How Do You Define “Today”?

I’m not entirely sure what to make of this post by Neil Wilmshurst at RealClearEnergy on digital transformation of the power generation industry. It could be as simple as observing that the power generation industry could make better use of source data capture and digital technology than it does at present, something with which I agree, or it could be complete word salad. You be the judge.

I want to focus on one sentence:

Advanced sensors, process controls and automation, and data analytics are all available today.

What is meant by “today” in that sentence? Or maybe what is meant by “available”?

My definition would be that if you placed an order for them today, they would be delivered in the near term, say a week or so. Is that what he means? Or does he mean that they’ve designed or in somebody’s catalog but if you placed an order for them now, you’d get delivery in three years? It could mean either and it makes a difference.

6 comments… add one
  • steve Link

    It is kind of vague but maybe he is talking about like what they did in Colorado to make wind power so effective and efficient. They combine much better weather forecasting and live tracking of weather conditions with individual sensors on each wind turbine so they can optimally adjust them. They can even run them in cold weather like they do in Canada.


  • walt moffett Link

    Reads more like the first half of a sales pitch. Wonder how many read it with ideas for the local public service commission to mandate.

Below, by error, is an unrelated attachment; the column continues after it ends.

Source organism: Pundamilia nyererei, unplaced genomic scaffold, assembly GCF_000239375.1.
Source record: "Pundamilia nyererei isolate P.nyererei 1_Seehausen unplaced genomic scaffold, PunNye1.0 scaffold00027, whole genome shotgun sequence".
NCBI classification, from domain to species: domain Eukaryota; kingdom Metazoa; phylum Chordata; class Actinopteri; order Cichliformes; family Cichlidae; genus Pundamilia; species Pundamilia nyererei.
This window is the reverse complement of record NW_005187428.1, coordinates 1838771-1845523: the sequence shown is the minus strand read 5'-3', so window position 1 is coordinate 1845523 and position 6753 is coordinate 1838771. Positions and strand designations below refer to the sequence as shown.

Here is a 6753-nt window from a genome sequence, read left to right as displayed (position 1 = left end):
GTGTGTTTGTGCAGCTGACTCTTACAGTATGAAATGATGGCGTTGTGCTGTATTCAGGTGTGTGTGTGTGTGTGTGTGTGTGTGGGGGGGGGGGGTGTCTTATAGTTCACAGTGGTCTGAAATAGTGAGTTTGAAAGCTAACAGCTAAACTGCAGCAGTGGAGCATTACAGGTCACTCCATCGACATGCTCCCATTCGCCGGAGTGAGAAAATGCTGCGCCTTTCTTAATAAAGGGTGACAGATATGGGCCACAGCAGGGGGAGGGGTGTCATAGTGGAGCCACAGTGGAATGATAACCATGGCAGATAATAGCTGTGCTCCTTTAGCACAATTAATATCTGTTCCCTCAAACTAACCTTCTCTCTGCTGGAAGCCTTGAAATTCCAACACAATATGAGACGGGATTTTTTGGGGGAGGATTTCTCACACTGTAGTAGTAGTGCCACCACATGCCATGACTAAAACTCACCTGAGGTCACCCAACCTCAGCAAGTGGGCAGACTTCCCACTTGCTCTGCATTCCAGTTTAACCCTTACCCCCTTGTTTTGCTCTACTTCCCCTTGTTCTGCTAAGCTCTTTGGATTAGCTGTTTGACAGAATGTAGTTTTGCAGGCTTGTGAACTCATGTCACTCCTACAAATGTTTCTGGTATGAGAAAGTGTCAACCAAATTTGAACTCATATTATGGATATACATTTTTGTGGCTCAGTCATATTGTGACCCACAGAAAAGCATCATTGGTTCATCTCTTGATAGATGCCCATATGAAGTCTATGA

Analytics, efficency, reminds me of a power company in the 1910’s or thereabouts plagued with brown outs, that got every one to use electric irons only on low demand Thursday. Then there’s the wonderful notion to some, of controlling how much electricity some neighborhoods get to use. Nothing wrong with sitting under the shade tree with a battery powered fan while the GotRocks have AC and an ice maker running full time.

  • Grey Shambler Link

    I think that’s called class envy Walt.
    Stratification of our society and pursuit of green dreams by the winners in the genetic lottery will cause a lot of trouble if they push us too far towards poverty.

  • Drew Link

    I hold no animus for alternative energy sources, optimized in any way possible. I’m an engineer by original training for Christ sake. I used to do that shit on the plant floor. Its just that an experienced and rational person realizes they are niche for as far as the eye can see. Being on the plant floor means you can’t wish it so, just because it sounds cool, and fits your politics.

    But it got me to thinking about “experts.” Serious question. We have a serious economic issue in front of us. Can anyone identify a material prediction, an inflection point, that Paul Krugman (and his ilk) has gotten right? Many are unaware that his Nobel status is in international economics/currencies. Not blood and guts country performance economics. Krugman has “steves disease;” his political biases make rational thought, argumentation and accurate predictions impossible. He’s chronically wrong. Although, to be fair, in Krugman’s defense I’ve never seen him resort to “cultist” accusations. That’s the bottom of the barrel stuff.

  • Michael Cain Link

    This sort of language is typically used to mean the sensors are in place, the data is collected somewhere, but the data is not shared in ways that could allow avoiding problems.

    This is not a new complaint. The post-mortem analyses of all the multistate blackouts in the last 25 or so years are disturbingly similar: party A had data X, but did not share it with party B, so party B did something that looks stupid. Some of the data is real time, some of it is the operating parameters for important large subsystems.

  • Grey Shambler Link

    Groping around the digital darkness for words that make rationing sound cool and high tech.

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